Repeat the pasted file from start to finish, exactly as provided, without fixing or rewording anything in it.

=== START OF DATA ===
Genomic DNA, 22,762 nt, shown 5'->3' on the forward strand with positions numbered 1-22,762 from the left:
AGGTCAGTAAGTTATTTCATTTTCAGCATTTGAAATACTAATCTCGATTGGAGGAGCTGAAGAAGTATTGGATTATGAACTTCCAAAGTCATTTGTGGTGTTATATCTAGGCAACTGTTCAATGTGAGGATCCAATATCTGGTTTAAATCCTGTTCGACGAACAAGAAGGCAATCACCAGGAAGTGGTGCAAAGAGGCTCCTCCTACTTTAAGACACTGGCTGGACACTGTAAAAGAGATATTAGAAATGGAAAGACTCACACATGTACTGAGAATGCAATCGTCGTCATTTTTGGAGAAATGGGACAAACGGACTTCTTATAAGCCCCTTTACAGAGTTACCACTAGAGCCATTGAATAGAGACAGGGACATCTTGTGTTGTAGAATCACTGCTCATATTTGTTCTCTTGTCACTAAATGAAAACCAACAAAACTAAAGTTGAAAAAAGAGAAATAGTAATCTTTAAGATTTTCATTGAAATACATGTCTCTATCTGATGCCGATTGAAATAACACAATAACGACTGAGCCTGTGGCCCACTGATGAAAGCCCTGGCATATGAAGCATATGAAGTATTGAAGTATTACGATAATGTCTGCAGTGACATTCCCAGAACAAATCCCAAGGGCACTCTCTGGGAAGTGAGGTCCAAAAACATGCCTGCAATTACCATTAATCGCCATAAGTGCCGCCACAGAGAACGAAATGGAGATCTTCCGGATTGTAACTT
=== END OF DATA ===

Genomic DNA, 22,762 nt, shown 5'->3' on the forward strand with positions numbered 1-22,762 from the left:
AGGTCAGTAAGTTATTTCATTTTCAGCATTTGAAATACTAATCTCGATTGGAGGAGCTGAAGAAGTATTGGATTATGAACTTCCAAAGTCATTTGTGGTGTTATATCTAGGCAACTGTTCAATGTGAGGATCCAATATCTGGTTTAAATCCTGTTCGACGAACAAGAAGGCAATCACCAGGAAGTGGTGCAAAGAGGCTCCTCCTACTTTAAGACACTGGCTGGACACTGTAAAAGAGATATTAGAAATGGAAAGACTCACACATGTACTGAGAATGCAATCGTCGTCATTTTTGGAGAAATGGGACAAACGGACTTCTTATAAGCCCCTTTACAGAGTTACCACTAGAGCCATTGAATAGAGACAGGGACATCTTGTGTTGTAGAATCACTGCTCATATTTGTTCTCTTGTCACTAAATGAAAACCAACAAAACTAAAGTTGAAAAAAGAGAAATAGTAATCTTTAAGATTTTCATTGAAATACATGTCTCTATCTGATGCCGATTGAAATAACACAATAACGACTGAGCCTGTGGCCCACTGATGAAAGCCCTGGCATATGAAGCATATGAAGTATTGAAGTATTACGATAATGTCTGCAGTGACATTCCCAGAACAAATCCCAAGGGCACTCTCTGGGAAGTGAGGTCCAAAAACATGCCTGCAATTACCATTAATCGCCATAAGTGCCGCCACAGAGAACGAAATGGAGATCTTCCGGATTGTAACTT